TenneT regards its relationship with customers as a collaborative business partnership, with regular dialogue and meetings held with parties including stakeholders responsible for energy balance, grid operators and other connected parties. Our customer base is growing and we are seeing more and more renewable electricity being produced. At the same time, we have seen that the increase in renewables and decrease in electricity prices are leading to other facilities being mothballed, as they are no longer proving economically viable.

Our customer satisfaction in the Netherlands this year was comparable to 2015, staying at a rather high level of 86%. We will continue to work on a high customer satisfaction rating in 2017. Our main priority is to improve our performance in terms of responding to customers’ requests.
We did not measure our customer satisfaction scores in Germany in 2016, but will conduct a customer survey in 2017.

Our challenges in markets

1The increasingly national focus of European politics means that the integration of European energy markets is not progressing as quickly as we hoped. This poses a challenge as further integration is crucial to security of supply as renewables continue to flow into the system.We are still engaged in many international market integration projects. With active participation, we are making sure that markets are becoming integrated and improvements are materialising. We have opened our Brussels office to be closely connected to the developments in Europe.
2The European Commission has launched its 'winter package' with their proposals for concrete measures about the electricity infrastructure in Europe, like regional control centres that manage the electricity networks.We are showing that there is already close cooperation between the national grids in Europe. In fact the European markets are physically and technically interconnected to guarantee security of supply.
3Germany and Austria currently form a common bidding zone in the European power market and the physical transportation capacity of the high voltage grid is limited, the market equilibrium leads to congestion in the power grid during many hours each year. As a consequence, loopflows occur in neighbouring countries, and costly remedial actions are needed more frequently.We prepare, together with the other German TSOs, the introduction of a capacity management on the German-Austrian border. The reconfiguration of the existing and well established German-Austrian bidding zone is a highly complex project. Capacity calculation must be coordinated between transmission system operators on both sides of the border and in neighbouring countries. The introduction is expected in July 2018.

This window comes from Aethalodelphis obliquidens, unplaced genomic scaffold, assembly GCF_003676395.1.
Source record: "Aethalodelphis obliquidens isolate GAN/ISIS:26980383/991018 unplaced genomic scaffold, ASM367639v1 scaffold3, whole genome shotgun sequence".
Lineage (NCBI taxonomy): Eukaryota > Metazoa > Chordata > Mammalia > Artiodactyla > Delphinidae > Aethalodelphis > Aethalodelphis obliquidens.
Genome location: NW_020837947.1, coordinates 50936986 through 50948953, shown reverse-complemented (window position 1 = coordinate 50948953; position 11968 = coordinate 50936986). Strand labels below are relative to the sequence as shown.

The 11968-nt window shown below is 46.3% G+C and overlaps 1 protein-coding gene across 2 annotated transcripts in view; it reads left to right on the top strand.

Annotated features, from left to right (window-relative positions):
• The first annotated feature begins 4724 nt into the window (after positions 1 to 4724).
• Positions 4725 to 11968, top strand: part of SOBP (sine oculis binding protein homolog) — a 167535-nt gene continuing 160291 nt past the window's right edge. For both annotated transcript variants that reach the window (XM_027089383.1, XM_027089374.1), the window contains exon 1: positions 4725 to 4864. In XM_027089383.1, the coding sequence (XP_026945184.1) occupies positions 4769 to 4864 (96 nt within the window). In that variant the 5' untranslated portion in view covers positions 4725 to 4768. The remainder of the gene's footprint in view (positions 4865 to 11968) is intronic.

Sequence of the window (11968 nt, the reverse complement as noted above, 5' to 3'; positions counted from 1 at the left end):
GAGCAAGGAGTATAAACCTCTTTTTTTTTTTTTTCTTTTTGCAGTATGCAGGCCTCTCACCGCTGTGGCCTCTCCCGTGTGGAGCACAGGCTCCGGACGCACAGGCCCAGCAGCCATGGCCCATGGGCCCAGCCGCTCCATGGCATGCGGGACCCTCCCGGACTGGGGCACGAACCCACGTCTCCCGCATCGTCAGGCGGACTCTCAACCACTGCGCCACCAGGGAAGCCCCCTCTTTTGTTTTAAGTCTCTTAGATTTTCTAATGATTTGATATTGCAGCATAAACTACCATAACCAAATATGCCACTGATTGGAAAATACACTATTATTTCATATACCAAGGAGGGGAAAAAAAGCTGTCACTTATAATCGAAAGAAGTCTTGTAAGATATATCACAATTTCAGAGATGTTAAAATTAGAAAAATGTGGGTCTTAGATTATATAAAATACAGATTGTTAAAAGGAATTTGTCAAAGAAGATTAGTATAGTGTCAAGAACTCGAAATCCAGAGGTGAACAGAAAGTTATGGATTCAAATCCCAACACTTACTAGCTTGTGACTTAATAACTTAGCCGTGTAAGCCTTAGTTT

Looking ahead

In the summer, we introduced our vision for an 'energy island' in the middle of the North Sea. The artificial island would create an energy hub for wind farms between the Netherlands, Belgium, the United Kingdom, Norway, Germany, and Denmark. The large-scale generation of solar and wind energy will be necessary to meet Europe's targets for reducing CO2 emissions. Individual member states will be unable to attain these high targets alone, so there is a need for unqualified cooperation. Although still in its infancy, the visionary project was enthusiastically received by the European Union (EU). The location of the island must meet several requirements however, e.g. there must be strong winds it must have a central location and the water should be relatively shallow. Based on these criteria, the Dogger Bank would qualify as a location for a central hub. To see our animation, click here.